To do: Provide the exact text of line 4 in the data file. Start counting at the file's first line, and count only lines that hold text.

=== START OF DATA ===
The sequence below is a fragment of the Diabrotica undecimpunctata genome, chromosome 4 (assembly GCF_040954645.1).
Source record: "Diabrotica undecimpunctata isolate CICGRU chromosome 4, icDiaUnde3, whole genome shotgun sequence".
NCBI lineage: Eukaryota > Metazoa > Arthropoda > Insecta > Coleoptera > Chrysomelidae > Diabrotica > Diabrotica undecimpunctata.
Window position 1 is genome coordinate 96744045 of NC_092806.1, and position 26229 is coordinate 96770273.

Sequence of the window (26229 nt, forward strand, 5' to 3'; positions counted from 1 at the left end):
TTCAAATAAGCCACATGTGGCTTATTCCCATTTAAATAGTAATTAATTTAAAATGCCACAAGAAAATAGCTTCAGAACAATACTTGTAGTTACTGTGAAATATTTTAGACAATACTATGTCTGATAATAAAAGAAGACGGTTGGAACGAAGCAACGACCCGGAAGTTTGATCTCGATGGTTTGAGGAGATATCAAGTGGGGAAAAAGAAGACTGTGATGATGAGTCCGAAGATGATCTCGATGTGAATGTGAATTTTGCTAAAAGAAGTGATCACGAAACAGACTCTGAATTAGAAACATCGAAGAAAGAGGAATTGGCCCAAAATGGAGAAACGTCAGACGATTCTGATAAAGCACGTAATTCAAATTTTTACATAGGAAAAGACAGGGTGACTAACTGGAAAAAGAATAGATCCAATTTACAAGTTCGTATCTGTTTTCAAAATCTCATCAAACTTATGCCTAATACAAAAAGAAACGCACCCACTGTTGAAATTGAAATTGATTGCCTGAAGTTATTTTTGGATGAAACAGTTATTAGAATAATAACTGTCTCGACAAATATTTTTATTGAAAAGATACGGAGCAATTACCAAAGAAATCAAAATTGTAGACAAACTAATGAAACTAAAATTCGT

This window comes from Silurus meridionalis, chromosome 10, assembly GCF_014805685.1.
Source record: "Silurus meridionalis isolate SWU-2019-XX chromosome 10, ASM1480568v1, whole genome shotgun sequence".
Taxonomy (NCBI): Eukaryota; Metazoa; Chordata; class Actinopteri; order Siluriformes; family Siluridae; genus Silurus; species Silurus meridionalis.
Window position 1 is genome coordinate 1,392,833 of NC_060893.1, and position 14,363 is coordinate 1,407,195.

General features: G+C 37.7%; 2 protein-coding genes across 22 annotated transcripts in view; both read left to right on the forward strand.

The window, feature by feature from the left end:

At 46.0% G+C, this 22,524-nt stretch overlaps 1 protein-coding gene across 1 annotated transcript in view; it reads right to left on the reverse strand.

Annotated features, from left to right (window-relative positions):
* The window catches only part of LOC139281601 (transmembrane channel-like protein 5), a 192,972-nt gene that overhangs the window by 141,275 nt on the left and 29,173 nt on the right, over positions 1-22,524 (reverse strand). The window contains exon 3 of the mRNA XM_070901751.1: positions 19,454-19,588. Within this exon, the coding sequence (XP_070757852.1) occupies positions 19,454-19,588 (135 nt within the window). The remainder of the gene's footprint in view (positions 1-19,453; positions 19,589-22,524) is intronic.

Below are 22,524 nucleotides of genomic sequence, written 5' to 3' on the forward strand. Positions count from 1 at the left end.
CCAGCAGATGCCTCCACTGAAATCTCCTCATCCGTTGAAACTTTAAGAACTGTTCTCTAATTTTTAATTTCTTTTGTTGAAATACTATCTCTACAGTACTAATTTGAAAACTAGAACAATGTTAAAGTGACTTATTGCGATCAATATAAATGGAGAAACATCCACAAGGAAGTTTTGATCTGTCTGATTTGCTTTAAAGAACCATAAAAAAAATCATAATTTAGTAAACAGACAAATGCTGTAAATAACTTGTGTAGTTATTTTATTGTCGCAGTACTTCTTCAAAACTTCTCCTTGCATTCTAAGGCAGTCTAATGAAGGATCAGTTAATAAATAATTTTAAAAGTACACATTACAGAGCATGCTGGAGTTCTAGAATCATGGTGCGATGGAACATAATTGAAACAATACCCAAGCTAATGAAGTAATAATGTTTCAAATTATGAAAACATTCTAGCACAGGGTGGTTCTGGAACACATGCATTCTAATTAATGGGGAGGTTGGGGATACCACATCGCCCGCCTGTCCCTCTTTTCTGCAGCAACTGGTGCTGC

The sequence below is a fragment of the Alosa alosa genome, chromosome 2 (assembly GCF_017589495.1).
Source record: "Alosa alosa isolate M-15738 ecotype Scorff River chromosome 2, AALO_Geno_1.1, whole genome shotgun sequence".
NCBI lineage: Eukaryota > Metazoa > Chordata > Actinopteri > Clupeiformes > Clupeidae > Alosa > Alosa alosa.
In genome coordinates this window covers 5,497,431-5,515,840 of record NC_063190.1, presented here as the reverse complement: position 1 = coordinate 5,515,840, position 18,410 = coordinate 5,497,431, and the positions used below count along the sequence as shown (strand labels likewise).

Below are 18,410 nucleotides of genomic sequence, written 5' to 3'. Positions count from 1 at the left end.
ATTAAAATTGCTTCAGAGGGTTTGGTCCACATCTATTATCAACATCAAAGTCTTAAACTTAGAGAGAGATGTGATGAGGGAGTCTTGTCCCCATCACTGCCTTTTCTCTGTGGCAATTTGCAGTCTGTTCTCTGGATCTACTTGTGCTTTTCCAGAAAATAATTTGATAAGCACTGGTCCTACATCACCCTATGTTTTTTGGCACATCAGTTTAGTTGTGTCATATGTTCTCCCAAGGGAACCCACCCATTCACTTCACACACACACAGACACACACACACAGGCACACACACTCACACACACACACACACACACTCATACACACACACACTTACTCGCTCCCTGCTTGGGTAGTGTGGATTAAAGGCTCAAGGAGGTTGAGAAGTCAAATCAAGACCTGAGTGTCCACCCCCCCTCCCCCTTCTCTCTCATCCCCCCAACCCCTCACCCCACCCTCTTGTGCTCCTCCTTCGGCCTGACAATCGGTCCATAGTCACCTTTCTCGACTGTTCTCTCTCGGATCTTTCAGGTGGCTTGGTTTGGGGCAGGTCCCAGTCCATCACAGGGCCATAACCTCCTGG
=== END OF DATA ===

Window position 1 is genome coordinate 96744045 of NC_092806.1, and position 26229 is coordinate 96770273.